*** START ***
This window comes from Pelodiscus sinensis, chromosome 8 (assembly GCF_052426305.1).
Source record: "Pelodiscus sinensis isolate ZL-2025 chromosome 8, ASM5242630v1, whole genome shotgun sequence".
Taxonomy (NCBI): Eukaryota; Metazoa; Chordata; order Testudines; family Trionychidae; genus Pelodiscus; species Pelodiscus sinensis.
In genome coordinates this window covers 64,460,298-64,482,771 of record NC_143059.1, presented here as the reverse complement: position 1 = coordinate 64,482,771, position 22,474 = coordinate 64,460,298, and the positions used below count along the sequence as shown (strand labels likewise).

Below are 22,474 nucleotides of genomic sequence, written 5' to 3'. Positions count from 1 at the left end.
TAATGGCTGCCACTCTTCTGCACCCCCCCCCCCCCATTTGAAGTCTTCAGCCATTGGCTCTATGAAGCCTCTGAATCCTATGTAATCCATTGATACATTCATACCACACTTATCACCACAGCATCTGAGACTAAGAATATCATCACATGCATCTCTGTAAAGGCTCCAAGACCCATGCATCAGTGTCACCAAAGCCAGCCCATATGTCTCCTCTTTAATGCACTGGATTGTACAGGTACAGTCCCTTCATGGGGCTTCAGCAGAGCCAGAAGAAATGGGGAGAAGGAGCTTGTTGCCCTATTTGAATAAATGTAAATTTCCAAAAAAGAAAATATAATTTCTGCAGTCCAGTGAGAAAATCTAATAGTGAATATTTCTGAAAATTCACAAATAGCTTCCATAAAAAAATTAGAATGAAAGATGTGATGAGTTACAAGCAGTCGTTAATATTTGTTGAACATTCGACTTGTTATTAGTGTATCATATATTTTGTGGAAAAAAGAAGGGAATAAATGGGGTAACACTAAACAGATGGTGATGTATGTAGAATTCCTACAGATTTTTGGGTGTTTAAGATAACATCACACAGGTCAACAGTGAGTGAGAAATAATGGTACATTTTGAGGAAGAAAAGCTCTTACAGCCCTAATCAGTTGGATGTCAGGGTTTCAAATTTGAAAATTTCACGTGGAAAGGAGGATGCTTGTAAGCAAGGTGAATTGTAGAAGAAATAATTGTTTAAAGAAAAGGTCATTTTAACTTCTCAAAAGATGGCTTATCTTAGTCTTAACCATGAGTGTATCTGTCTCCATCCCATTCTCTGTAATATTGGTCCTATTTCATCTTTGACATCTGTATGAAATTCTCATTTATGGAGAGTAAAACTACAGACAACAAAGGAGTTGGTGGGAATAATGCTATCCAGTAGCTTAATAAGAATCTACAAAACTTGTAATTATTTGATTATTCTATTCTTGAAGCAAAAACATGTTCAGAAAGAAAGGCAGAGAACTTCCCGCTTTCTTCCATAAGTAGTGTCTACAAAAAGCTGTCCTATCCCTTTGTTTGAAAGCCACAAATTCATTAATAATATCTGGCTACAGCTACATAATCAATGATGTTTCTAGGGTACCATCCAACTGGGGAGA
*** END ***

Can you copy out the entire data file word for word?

This window comes from Pelodiscus sinensis, chromosome 8 (assembly GCF_052426305.1).
Source record: "Pelodiscus sinensis isolate ZL-2025 chromosome 8, ASM5242630v1, whole genome shotgun sequence".
Taxonomy (NCBI): Eukaryota; Metazoa; Chordata; order Testudines; family Trionychidae; genus Pelodiscus; species Pelodiscus sinensis.
In genome coordinates this window covers 64,460,298-64,482,771 of record NC_143059.1, presented here as the reverse complement: position 1 = coordinate 64,482,771, position 22,474 = coordinate 64,460,298, and the positions used below count along the sequence as shown (strand labels likewise).

Below are 22,474 nucleotides of genomic sequence, written 5' to 3'. Positions count from 1 at the left end.
TAATGGCTGCCACTCTTCTGCACCCCCCCCCCCCCATTTGAAGTCTTCAGCCATTGGCTCTATGAAGCCTCTGAATCCTATGTAATCCATTGATACATTCATACCACACTTATCACCACAGCATCTGAGACTAAGAATATCATCACATGCATCTCTGTAAAGGCTCCAAGACCCATGCATCAGTGTCACCAAAGCCAGCCCATATGTCTCCTCTTTAATGCACTGGATTGTACAGGTACAGTCCCTTCATGGGGCTTCAGCAGAGCCAGAAGAAATGGGGAGAAGGAGCTTGTTGCCCTATTTGAATAAATGTAAATTTCCAAAAAAGAAAATATAATTTCTGCAGTCCAGTGAGAAAATCTAATAGTGAATATTTCTGAAAATTCACAAATAGCTTCCATAAAAAAATTAGAATGAAAGATGTGATGAGTTACAAGCAGTCGTTAATATTTGTTGAACATTCGACTTGTTATTAGTGTATCATATATTTTGTGGAAAAAAGAAGGGAATAAATGGGGTAACACTAAACAGATGGTGATGTATGTAGAATTCCTACAGATTTTTGGGTGTTTAAGATAACATCACACAGGTCAACAGTGAGTGAGAAATAATGGTACATTTTGAGGAAGAAAAGCTCTTACAGCCCTAATCAGTTGGATGTCAGGGTTTCAAATTTGAAAATTTCACGTGGAAAGGAGGATGCTTGTAAGCAAGGTGAATTGTAGAAGAAATAATTGTTTAAAGAAAAGGTCATTTTAACTTCTCAAAAGATGGCTTATCTTAGTCTTAACCATGAGTGTATCTGTCTCCATCCCATTCTCTGTAATATTGGTCCTATTTCATCTTTGACATCTGTATGAAATTCTCATTTATGGAGAGTAAAACTACAGACAACAAAGGAGTTGGTGGGAATAATGCTATCCAGTAGCTTAATAAGAATCTACAAAACTTGTAATTATTTGATTATTCTATTCTTGAAGCAAAAACATGTTCAGAAAGAAAGGCAGAGAACTTCCCGCTTTCTTCCATAAGTAGTGTCTACAAAAAGCTGTCCTATCCCTTTGTTTGAAAGCCACAAATTCATTAATAATATCTGGCTACAGCTACATAATCAATGATGTTTCTAGGGTACCATCCAACTGGGGAGA